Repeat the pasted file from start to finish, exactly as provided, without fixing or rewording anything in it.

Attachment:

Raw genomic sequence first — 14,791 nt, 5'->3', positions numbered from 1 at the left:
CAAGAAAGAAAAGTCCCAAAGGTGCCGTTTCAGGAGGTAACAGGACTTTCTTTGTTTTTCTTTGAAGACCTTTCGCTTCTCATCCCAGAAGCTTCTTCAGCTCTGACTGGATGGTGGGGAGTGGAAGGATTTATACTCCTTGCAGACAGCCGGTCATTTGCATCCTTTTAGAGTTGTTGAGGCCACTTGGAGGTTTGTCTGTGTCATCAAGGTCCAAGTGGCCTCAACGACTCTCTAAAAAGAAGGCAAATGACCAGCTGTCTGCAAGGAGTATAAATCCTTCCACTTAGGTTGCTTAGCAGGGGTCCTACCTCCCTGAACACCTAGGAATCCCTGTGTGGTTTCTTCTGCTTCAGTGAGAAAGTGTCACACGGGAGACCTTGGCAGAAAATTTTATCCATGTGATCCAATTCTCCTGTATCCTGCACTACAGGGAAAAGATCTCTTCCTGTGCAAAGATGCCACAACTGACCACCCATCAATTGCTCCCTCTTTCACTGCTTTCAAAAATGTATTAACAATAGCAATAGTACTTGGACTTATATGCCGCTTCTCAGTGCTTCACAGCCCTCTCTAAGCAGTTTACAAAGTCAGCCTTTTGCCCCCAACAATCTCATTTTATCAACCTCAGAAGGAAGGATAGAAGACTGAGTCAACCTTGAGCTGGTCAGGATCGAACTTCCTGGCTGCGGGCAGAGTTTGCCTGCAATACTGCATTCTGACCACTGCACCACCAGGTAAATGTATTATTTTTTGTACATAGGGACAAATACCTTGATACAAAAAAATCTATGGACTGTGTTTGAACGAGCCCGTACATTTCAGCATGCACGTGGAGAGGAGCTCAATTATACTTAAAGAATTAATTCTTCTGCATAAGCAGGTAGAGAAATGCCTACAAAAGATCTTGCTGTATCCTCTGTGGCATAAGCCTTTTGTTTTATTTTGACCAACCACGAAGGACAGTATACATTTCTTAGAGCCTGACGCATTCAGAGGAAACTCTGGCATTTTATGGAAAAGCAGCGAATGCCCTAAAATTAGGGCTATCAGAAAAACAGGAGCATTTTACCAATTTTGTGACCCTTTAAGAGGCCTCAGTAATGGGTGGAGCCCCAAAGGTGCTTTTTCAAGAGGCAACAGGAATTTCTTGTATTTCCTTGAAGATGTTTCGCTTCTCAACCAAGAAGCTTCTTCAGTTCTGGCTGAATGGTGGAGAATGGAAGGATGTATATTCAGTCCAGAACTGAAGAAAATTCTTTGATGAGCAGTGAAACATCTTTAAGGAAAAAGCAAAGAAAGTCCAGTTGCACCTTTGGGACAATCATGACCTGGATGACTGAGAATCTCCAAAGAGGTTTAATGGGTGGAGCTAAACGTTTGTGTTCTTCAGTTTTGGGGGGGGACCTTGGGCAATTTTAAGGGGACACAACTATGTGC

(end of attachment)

Raw genomic sequence first — 14,791 nt, 5'->3', positions numbered from 1 at the left:
CAAGAAAGAAAAGTCCCAAAGGTGCCGTTTCAGGAGGTAACAGGACTTTCTTTGTTTTTCTTTGAAGACCTTTCGCTTCTCATCCCAGAAGCTTCTTCAGCTCTGACTGGATGGTGGGGAGTGGAAGGATTTATACTCCTTGCAGACAGCCGGTCATTTGCATCCTTTTAGAGTTGTTGAGGCCACTTGGAGGTTTGTCTGTGTCATCAAGGTCCAAGTGGCCTCAACGACTCTCTAAAAAGAAGGCAAATGACCAGCTGTCTGCAAGGAGTATAAATCCTTCCACTTAGGTTGCTTAGCAGGGGTCCTACCTCCCTGAACACCTAGGAATCCCTGTGTGGTTTCTTCTGCTTCAGTGAGAAAGTGTCACACGGGAGACCTTGGCAGAAAATTTTATCCATGTGATCCAATTCTCCTGTATCCTGCACTACAGGGAAAAGATCTCTTCCTGTGCAAAGATGCCACAACTGACCACCCATCAATTGCTCCCTCTTTCACTGCTTTCAAAAATGTATTAACAATAGCAATAGTACTTGGACTTATATGCCGCTTCTCAGTGCTTCACAGCCCTCTCTAAGCAGTTTACAAAGTCAGCCTTTTGCCCCCAACAATCTCATTTTATCAACCTCAGAAGGAAGGATAGAAGACTGAGTCAACCTTGAGCTGGTCAGGATCGAACTTCCTGGCTGCGGGCAGAGTTTGCCTGCAATACTGCATTCTGACCACTGCACCACCAGGTAAATGTATTATTTTTTGTACATAGGGACAAATACCTTGATACAAAAAAATCTATGGACTGTGTTTGAACGAGCCCGTACATTTCAGCATGCACGTGGAGAGGAGCTCAATTATACTTAAAGAATTAATTCTTCTGCATAAGCAGGTAGAGAAATGCCTACAAAAGATCTTGCTGTATCCTCTGTGGCATAAGCCTTTTGTTTTATTTTGACCAACCACGAAGGACAGTATACATTTCTTAGAGCCTGACGCATTCAGAGGAAACTCTGGCATTTTATGGAAAAGCAGCGAATGCCCTAAAATTAGGGCTATCAGAAAAACAGGAGCATTTTACCAATTTTGTGACCCTTTAAGAGGCCTCAGTAATGGGTGGAGCCCCAAAGGTGCTTTTTCAAGAGGCAACAGGAATTTCTTGTATTTCCTTGAAGATGTTTCGCTTCTCAACCAAGAAGCTTCTTCAGTTCTGGCTGAATGGTGGAGAATGGAAGGATGTATATTCAGTCCAGAACTGAAGAAAATTCTTTGATGAGCAGTGAAACATCTTTAAGGAAAAAGCAAAGAAAGTCCAGTTGCACCTTTGGGACAATCATGACCTGGATGACTGAGAATCTCCAAAGAGGTTTAATGGGTGGAGCTAAACGTTTGTGTTCTTCAGTTTTGGGGGGGGACCTTGGGCAATTTTAAGGGGACACAACTATGTGC